By: Mir M.Hosseini
After taking care of the revolts in Egypt and Babylon, Xerxes turned towards Greece which was interfering in the areas in Persian realm using a hit and run tactic. Xerxes deployed a great army accompanied by a fleet of naval forces to Greece and soon after crushing a resistance in Thermopylae entered Athens without any resistance. He put the temples in Acropolis on fire in revenge to what Greeks did in Sardis. But Xerxes was tricked into sending naval forces to Salamis Island due to wrong intelligence.
The Iranian ships were caught between attacking Greek union forces with little area to maneuver. There's no correct account of casualties but it seems that Iranians lost all their navy comprised of 400-700 ships. Xerxes returned to Asia due to unrest in Babylon leaving 1/3 of his army in Athens leaded by Mardonius who was defeated the following year at Plataea.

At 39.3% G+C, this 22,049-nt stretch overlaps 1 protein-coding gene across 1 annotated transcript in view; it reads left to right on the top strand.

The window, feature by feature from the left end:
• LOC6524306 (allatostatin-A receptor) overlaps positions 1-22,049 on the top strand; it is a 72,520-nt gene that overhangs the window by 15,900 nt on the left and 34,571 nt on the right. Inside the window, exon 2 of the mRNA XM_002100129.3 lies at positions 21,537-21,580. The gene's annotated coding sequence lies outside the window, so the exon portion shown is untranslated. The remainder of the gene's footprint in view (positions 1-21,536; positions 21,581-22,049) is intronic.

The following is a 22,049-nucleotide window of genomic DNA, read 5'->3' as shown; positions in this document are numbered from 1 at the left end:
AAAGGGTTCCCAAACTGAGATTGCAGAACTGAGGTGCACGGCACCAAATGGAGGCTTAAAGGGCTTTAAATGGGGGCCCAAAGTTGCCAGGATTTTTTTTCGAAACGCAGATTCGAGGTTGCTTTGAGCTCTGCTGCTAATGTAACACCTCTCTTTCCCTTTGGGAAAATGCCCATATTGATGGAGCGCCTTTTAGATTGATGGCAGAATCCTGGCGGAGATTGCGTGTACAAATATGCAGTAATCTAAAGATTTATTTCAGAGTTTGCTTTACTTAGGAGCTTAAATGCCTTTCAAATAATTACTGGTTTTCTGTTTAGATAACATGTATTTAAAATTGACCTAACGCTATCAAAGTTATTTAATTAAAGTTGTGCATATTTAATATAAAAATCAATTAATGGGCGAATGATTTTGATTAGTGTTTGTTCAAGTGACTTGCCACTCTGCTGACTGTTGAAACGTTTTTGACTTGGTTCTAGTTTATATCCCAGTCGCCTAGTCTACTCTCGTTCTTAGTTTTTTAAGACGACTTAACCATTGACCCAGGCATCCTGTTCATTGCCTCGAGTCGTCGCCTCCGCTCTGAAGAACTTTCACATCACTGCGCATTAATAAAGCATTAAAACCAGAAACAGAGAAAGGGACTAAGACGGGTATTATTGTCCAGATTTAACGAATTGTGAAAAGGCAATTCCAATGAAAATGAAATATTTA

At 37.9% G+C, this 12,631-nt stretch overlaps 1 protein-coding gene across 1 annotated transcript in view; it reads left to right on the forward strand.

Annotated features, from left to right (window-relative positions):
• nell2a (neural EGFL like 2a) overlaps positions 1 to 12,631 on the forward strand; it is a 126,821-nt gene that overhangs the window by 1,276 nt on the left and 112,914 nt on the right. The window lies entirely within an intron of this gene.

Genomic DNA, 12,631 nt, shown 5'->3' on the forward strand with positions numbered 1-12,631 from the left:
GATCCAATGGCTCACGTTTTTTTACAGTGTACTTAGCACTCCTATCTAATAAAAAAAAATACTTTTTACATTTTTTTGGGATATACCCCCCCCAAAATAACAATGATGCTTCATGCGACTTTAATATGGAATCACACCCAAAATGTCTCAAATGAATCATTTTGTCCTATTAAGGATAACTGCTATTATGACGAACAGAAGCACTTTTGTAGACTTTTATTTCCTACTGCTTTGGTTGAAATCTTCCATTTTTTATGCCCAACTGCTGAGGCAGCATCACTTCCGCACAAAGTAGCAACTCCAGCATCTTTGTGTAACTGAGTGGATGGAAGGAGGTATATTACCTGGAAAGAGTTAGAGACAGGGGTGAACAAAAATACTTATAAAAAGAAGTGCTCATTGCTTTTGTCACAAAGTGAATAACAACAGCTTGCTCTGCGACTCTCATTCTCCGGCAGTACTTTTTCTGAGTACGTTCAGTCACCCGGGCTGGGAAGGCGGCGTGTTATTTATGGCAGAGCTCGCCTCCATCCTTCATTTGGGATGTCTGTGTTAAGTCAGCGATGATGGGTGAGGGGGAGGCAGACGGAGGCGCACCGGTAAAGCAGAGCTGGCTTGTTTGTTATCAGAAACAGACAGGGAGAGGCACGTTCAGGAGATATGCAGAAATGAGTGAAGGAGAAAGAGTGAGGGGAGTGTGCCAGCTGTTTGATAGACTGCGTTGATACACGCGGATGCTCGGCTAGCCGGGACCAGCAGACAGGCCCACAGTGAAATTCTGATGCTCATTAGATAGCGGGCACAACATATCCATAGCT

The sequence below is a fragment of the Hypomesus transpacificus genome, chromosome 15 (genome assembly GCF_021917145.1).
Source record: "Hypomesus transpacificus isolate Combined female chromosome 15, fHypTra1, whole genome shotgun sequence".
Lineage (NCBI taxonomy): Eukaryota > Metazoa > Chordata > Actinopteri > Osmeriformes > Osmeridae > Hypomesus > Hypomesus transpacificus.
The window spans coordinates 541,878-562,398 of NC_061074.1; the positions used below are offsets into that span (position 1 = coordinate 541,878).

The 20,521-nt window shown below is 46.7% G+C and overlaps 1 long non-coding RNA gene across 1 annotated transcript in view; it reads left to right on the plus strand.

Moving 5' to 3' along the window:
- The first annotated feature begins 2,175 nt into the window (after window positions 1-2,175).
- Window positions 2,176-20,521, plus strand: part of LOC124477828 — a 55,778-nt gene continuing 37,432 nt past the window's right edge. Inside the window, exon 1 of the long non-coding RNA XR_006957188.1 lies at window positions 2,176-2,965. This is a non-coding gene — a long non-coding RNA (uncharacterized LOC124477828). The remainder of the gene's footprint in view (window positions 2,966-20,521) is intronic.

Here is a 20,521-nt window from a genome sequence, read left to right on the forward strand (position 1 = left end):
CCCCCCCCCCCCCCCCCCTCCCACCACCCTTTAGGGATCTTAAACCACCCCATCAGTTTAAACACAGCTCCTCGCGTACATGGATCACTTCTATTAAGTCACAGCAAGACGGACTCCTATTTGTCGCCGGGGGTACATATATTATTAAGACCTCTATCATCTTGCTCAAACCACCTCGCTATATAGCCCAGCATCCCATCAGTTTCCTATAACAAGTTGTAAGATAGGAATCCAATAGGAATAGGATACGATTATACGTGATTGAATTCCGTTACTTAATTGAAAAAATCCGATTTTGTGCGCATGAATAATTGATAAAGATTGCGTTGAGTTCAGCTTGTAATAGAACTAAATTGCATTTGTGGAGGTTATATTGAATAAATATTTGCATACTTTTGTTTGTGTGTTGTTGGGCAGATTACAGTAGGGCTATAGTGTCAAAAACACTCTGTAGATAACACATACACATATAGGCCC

The Salamis battle has been a case study showing the importance of naval forces. In the 16th century Philip of Spain underestimated the Queen's forces and was defeated in the sea; thus putting an end to Spain's hegemony.
Salamis was the first battle in which a female named Artemis was commander of 5 Iranian navy units succeeding in saving at least some of the naval forces and thus promoted as admiral by Xerxes. In 1960's the Iranian navy named a vessel after Artemis.
Afterwards the Persian made no more attempts to conquer the Greek mainland. These battles of Salamis and Plataea thus mark a turning point in the course of the Greco-Persian wars as a whole.